She came up behind him in her shanty dress and a cheap perfume, the white feet encased in sandals.

“I waited for you. Then I heard what all my brothers did to you.”

She stood there as if no train were coming, arms crossed.

“And I knew that I couldn’t save you, cause they’d just come back and get you again.”

He turned his head around to the voice. She was crying. An eye blackened by mascara or bruise.

“I waited two hours for you.  You understand I can’t save you, it’ll be worsen for me.  Goodbye.”

The motion from the tracks lifted him.

“Baby,” he moaned.

He thought he heard her walking away from the tracks. Then the sound of the train. Suddenly, the handcuffs jolted, the back of his legs flew up, his head went back. She untied the legs, shaking them like rags as if they were separate from the rest of his body.

“Goodbye. ”  And she was running.

The train cut one handcuff as he rolled off the tracks and one shoe flew off his foot and landed beside his head.   His scalp was singed and the eyes blurred under dirt and gravel.  He stumbled up from the ground, feeling like he was sideways and the world was straight on.  He paused, saw the girl running into the woods.  He didn’t follow.  It wasn’t instinct but survival.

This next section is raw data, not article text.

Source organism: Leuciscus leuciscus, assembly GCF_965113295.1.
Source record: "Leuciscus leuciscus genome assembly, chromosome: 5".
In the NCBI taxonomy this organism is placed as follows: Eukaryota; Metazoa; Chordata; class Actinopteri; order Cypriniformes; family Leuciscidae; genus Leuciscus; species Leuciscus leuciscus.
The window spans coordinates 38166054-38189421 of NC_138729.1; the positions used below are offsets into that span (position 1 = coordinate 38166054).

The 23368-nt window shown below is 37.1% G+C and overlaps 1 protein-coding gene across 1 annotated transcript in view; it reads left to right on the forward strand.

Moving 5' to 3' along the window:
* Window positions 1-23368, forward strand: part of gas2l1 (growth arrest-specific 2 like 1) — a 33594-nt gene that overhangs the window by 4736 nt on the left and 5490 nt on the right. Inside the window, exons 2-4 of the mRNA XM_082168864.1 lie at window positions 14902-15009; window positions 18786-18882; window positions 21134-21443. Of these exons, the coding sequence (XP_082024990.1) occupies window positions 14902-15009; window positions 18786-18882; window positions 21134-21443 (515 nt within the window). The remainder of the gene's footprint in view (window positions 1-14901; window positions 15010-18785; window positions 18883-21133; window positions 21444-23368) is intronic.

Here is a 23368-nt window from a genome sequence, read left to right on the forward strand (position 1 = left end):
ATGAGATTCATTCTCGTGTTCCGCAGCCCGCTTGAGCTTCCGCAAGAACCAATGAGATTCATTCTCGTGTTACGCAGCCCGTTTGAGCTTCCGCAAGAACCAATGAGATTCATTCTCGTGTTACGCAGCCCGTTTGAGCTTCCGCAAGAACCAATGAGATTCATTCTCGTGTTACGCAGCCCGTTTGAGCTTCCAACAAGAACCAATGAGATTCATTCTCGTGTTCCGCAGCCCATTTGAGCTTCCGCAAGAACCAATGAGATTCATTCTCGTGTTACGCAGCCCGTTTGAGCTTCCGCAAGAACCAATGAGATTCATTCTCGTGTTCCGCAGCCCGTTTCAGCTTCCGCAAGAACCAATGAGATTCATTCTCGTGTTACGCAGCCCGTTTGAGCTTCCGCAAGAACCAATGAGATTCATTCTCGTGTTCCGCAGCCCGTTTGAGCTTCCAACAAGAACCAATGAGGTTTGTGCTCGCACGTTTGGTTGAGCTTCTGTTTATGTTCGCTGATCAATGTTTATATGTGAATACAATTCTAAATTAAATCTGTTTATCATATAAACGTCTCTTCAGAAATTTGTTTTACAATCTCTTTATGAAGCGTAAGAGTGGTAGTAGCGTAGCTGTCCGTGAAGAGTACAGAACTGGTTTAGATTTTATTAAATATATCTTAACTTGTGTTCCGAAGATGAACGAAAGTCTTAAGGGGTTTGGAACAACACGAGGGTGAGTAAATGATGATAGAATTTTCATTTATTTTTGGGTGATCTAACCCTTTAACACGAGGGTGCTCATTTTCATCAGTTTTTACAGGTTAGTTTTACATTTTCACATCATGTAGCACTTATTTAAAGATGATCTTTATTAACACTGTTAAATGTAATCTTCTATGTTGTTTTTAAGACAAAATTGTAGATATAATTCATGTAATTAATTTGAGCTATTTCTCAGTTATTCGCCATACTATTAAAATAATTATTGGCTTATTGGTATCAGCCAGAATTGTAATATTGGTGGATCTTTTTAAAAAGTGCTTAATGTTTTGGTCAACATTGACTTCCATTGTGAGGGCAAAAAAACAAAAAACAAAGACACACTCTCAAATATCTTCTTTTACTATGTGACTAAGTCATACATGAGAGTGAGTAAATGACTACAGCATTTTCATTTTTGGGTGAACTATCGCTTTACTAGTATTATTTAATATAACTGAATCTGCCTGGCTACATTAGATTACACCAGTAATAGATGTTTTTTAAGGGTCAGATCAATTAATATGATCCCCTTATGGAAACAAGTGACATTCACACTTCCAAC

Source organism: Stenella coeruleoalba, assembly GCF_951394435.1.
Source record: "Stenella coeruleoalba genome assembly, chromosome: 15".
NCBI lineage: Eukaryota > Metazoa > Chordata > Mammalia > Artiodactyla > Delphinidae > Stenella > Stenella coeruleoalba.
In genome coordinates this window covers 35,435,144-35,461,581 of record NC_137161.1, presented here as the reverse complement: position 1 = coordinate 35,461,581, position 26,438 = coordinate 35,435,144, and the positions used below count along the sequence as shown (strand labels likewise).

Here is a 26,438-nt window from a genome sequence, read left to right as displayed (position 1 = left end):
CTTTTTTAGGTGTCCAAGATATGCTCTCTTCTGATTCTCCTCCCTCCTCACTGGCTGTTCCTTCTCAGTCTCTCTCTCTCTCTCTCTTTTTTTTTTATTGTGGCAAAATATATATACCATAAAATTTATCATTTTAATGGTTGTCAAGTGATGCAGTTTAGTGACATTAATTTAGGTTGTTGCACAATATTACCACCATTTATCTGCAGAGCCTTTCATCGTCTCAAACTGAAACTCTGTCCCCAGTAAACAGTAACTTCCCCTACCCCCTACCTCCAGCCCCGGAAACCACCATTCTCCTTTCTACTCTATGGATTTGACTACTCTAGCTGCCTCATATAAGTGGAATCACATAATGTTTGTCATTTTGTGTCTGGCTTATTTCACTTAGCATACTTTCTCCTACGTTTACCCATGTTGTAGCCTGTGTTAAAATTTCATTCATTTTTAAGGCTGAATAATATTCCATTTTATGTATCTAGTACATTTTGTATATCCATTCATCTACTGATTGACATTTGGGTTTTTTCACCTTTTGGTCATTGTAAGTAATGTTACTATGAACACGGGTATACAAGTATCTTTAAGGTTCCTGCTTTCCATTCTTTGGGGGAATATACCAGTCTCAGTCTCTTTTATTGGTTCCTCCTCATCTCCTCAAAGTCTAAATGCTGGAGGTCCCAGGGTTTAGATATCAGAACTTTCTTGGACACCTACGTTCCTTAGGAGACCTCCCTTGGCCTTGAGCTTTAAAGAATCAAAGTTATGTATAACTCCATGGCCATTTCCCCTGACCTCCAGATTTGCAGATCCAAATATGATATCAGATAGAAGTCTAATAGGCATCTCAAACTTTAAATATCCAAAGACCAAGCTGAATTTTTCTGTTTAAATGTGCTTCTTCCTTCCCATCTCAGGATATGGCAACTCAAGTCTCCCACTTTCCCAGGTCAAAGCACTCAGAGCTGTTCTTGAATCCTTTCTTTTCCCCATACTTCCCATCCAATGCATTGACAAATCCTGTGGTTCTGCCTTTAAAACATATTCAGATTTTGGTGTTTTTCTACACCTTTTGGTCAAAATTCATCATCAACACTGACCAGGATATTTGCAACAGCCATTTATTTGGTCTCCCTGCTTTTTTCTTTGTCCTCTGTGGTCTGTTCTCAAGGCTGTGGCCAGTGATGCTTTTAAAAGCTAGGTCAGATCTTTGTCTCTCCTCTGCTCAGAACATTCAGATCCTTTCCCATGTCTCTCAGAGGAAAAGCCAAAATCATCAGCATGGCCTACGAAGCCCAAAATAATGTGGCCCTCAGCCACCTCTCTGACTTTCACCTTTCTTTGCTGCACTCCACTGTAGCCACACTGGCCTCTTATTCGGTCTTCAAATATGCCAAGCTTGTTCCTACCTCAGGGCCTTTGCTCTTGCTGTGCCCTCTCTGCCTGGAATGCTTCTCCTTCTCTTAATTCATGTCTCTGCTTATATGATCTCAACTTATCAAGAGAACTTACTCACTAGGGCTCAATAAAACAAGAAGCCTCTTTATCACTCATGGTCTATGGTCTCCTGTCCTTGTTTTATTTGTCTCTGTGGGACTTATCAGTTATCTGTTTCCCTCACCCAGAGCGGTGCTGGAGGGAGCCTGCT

Years later, he would look back at this as a revelation, the idea that you could run out of a situation without following the person that had set you free.

He began running. Then came exhilaration, the crashing beat, the high march, knees to stomach, feet not touching earth, the flying adrenaline, the body changing into another kind of animal.  He had never felt so alive.  He was running back to his house, the scenery a bright blur, sweat running off him, the heart large enough for a canyon.  Perhaps he was crazy, but he would never be still again.  When he opened the front door, sat down at the oil cloth table, told his father, his mother, not looking at these faces, but at the clear area from the railroad tracks to his home, three miles of freedom, not thinking, but being just one long movement. In his mind, he was still running when his father and mother walked with him to Sheriff Eddie Dupree’s police station, watching the Sheriff stifle a yawn, rub his gun belt as they told him about the attempted murder. A few days later, Bradley was running on a dirt track at some high school, watching an arena of cheers when the Sheriff told him that the girl’s family was nuts and full of guns and one just out of prison and he wouldn’t touch them with a yardstick, and besides how could he believe Bradley?  Any witnesses?    Here, the Sheriff looked at Bradley and his parents as if they were wooden dolls. The mother put her fist on the desk as if she wanted the Sheriff to examine it for meaning and quietly told him that they paid taxes just like the white people do.




Arkansas native. Currently working in the Traffic and Criminal division of Marin County. Published in Connecticut Review, Fourteen Hills,  New York Quarterly, Poet Lore, Spoon River Review. Owns a small farm in Arkansas that blooms with the weather.